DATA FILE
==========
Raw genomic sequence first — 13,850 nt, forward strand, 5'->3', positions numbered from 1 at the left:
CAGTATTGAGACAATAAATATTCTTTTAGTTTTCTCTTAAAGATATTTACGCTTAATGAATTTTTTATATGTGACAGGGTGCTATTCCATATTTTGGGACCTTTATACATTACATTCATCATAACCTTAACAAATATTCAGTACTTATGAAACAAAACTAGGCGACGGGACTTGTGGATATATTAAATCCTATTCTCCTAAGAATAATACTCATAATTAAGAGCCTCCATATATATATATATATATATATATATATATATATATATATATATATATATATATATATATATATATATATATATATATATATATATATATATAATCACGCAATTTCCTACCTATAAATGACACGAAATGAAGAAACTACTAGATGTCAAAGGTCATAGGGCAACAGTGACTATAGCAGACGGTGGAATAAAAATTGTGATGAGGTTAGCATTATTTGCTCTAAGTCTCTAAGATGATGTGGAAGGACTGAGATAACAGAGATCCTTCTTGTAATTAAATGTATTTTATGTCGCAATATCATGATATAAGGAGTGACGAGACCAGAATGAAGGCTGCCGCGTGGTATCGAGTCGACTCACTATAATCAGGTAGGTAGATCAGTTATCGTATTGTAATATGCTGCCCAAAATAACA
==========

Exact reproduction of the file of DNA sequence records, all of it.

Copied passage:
Raw genomic sequence first — 13,850 nt, forward strand, 5'->3', positions numbered from 1 at the left:
CAGTATTGAGACAATAAATATTCTTTTAGTTTTCTCTTAAAGATATTTACGCTTAATGAATTTTTTATATGTGACAGGGTGCTATTCCATATTTTGGGACCTTTATACATTACATTCATCATAACCTTAACAAATATTCAGTACTTATGAAACAAAACTAGGCGACGGGACTTGTGGATATATTAAATCCTATTCTCCTAAGAATAATACTCATAATTAAGAGCCTCCATATATATATATATATATATATATATATATATATATATATATATATATATATATATATATATATATATATATATATATATATATATATATATAATCACGCAATTTCCTACCTATAAATGACACGAAATGAAGAAACTACTAGATGTCAAAGGTCATAGGGCAACAGTGACTATAGCAGACGGTGGAATAAAAATTGTGATGAGGTTAGCATTATTTGCTCTAAGTCTCTAAGATGATGTGGAAGGACTGAGATAACAGAGATCCTTCTTGTAATTAAATGTATTTTATGTCGCAATATCATGATATAAGGAGTGACGAGACCAGAATGAAGGCTGCCGCGTGGTATCGAGTCGACTCACTATAATCAGGTAGGTAGATCAGTTATCGTATTGTAATATGCTGCCCAAAATAACA